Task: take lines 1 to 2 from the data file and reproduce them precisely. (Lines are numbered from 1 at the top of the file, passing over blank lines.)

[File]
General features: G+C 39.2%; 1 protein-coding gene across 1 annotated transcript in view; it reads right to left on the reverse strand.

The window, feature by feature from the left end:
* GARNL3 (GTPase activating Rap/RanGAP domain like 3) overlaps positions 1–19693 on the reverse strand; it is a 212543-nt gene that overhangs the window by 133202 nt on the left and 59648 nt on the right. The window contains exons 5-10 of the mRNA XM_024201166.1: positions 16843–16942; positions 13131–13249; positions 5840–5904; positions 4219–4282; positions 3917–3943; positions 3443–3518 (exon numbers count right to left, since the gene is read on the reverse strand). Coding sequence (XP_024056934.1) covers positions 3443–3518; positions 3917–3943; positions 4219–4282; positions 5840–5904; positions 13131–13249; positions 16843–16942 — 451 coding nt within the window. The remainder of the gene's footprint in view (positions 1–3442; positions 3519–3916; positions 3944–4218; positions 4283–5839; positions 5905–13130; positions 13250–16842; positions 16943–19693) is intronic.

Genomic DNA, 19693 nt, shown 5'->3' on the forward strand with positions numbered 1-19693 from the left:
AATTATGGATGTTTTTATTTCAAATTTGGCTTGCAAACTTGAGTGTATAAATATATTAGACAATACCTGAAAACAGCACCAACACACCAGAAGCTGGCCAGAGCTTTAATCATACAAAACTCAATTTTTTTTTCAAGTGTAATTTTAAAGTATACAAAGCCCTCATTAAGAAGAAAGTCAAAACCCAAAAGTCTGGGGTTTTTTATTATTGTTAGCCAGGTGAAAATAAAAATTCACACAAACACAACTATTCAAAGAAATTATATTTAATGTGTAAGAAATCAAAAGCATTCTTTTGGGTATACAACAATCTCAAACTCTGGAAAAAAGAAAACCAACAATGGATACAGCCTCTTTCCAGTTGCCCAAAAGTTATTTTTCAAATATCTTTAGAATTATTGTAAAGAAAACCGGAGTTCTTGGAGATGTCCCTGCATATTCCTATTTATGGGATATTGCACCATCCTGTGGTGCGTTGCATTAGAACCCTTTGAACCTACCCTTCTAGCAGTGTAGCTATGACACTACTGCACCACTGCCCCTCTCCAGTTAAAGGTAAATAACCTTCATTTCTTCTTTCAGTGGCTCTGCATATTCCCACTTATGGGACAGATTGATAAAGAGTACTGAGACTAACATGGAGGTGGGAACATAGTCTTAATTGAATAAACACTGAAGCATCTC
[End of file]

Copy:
General features: G+C 39.2%; 1 protein-coding gene across 1 annotated transcript in view; it reads right to left on the reverse strand.

The window, feature by feature from the left end: